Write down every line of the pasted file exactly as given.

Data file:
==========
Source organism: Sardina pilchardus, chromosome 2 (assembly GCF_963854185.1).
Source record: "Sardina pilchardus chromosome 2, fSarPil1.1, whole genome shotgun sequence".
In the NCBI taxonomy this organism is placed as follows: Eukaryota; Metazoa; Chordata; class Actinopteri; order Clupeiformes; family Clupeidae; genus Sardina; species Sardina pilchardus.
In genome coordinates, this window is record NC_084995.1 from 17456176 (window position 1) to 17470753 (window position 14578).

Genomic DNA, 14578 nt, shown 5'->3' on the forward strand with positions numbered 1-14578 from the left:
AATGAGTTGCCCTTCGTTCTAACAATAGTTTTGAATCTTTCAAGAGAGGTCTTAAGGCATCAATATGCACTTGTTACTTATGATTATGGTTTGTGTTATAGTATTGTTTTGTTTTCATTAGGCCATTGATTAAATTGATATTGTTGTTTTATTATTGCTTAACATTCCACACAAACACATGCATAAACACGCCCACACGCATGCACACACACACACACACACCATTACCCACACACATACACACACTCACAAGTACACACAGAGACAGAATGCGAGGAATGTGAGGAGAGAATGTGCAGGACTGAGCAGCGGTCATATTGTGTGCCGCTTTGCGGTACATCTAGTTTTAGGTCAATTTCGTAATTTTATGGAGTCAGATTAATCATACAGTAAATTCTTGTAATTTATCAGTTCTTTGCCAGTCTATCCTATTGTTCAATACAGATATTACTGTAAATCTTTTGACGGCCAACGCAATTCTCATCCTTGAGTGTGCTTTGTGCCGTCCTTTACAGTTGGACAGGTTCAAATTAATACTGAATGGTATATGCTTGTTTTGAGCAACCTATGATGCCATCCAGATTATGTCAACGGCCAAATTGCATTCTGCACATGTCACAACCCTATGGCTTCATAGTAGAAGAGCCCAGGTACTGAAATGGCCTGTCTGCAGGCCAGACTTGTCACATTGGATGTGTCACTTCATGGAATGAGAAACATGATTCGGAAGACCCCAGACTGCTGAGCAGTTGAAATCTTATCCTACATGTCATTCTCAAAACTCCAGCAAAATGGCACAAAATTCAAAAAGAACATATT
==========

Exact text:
Source organism: Sardina pilchardus, chromosome 2 (assembly GCF_963854185.1).
Source record: "Sardina pilchardus chromosome 2, fSarPil1.1, whole genome shotgun sequence".
In the NCBI taxonomy this organism is placed as follows: Eukaryota; Metazoa; Chordata; class Actinopteri; order Clupeiformes; family Clupeidae; genus Sardina; species Sardina pilchardus.
In genome coordinates, this window is record NC_084995.1 from 17456176 (window position 1) to 17470753 (window position 14578).

Genomic DNA, 14578 nt, shown 5'->3' on the forward strand with positions numbered 1-14578 from the left:
AATGAGTTGCCCTTCGTTCTAACAATAGTTTTGAATCTTTCAAGAGAGGTCTTAAGGCATCAATATGCACTTGTTACTTATGATTATGGTTTGTGTTATAGTATTGTTTTGTTTTCATTAGGCCATTGATTAAATTGATATTGTTGTTTTATTATTGCTTAACATTCCACACAAACACATGCATAAACACGCCCACACGCATGCACACACACACACACACACCATTACCCACACACATACACACACTCACAAGTACACACAGAGACAGAATGCGAGGAATGTGAGGAGAGAATGTGCAGGACTGAGCAGCGGTCATATTGTGTGCCGCTTTGCGGTACATCTAGTTTTAGGTCAATTTCGTAATTTTATGGAGTCAGATTAATCATACAGTAAATTCTTGTAATTTATCAGTTCTTTGCCAGTCTATCCTATTGTTCAATACAGATATTACTGTAAATCTTTTGACGGCCAACGCAATTCTCATCCTTGAGTGTGCTTTGTGCCGTCCTTTACAGTTGGACAGGTTCAAATTAATACTGAATGGTATATGCTTGTTTTGAGCAACCTATGATGCCATCCAGATTATGTCAACGGCCAAATTGCATTCTGCACATGTCACAACCCTATGGCTTCATAGTAGAAGAGCCCAGGTACTGAAATGGCCTGTCTGCAGGCCAGACTTGTCACATTGGATGTGTCACTTCATGGAATGAGAAACATGATTCGGAAGACCCCAGACTGCTGAGCAGTTGAAATCTTATCCTACATGTCATTCTCAAAACTCCAGCAAAATGGCACAAAATTCAAAAAGAACATATT